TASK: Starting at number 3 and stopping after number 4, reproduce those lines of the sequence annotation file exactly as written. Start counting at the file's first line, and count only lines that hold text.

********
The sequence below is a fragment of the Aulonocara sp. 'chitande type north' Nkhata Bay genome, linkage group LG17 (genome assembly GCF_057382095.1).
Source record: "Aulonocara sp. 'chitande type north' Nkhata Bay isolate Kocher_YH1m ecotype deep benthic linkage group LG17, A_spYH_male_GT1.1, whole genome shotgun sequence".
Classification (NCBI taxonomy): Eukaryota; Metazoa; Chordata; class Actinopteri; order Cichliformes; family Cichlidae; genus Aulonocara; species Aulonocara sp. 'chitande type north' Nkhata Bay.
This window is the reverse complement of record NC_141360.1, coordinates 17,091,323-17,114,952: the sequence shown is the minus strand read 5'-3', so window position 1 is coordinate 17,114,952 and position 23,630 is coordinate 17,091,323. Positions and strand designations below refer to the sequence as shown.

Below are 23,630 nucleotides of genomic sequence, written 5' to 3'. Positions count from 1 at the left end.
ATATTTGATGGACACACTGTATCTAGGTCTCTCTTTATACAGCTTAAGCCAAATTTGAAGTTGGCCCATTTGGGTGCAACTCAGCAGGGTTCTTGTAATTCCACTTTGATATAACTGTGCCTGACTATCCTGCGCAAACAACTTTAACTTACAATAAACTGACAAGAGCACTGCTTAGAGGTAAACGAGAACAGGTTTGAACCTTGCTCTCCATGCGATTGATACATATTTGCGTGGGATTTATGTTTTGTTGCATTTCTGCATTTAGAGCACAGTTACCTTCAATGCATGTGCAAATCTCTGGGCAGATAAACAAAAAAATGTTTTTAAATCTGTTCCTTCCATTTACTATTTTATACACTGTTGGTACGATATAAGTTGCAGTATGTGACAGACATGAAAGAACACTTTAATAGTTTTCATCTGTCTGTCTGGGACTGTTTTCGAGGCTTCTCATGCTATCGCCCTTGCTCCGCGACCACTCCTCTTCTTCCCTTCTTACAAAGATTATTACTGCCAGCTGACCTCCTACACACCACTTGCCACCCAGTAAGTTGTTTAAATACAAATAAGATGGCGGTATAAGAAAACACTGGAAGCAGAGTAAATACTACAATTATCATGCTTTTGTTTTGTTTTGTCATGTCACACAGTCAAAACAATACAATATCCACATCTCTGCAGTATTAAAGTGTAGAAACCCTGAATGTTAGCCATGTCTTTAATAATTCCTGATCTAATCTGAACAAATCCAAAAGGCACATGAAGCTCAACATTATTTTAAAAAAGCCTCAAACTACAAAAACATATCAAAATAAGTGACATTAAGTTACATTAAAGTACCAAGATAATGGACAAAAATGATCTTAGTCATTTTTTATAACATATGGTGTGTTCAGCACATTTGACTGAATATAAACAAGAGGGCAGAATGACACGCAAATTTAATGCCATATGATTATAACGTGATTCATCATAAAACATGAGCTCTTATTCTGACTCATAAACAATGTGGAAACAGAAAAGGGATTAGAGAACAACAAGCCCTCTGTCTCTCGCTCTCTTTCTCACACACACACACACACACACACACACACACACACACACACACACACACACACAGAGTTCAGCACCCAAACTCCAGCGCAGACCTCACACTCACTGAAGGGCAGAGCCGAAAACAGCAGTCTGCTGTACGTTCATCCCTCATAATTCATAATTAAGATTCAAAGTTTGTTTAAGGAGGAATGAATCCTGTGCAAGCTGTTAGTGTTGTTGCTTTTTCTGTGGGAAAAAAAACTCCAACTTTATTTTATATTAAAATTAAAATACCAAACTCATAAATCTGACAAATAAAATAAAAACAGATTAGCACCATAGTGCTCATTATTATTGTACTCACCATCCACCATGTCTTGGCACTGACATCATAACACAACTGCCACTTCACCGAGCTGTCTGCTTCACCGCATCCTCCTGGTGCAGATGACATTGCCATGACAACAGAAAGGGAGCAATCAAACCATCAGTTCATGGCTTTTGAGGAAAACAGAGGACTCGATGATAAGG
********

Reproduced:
Classification (NCBI taxonomy): Eukaryota; Metazoa; Chordata; class Actinopteri; order Cichliformes; family Cichlidae; genus Aulonocara; species Aulonocara sp. 'chitande type north' Nkhata Bay.
This window is the reverse complement of record NC_141360.1, coordinates 17,091,323-17,114,952: the sequence shown is the minus strand read 5'-3', so window position 1 is coordinate 17,114,952 and position 23,630 is coordinate 17,091,323. Positions and strand designations below refer to the sequence as shown.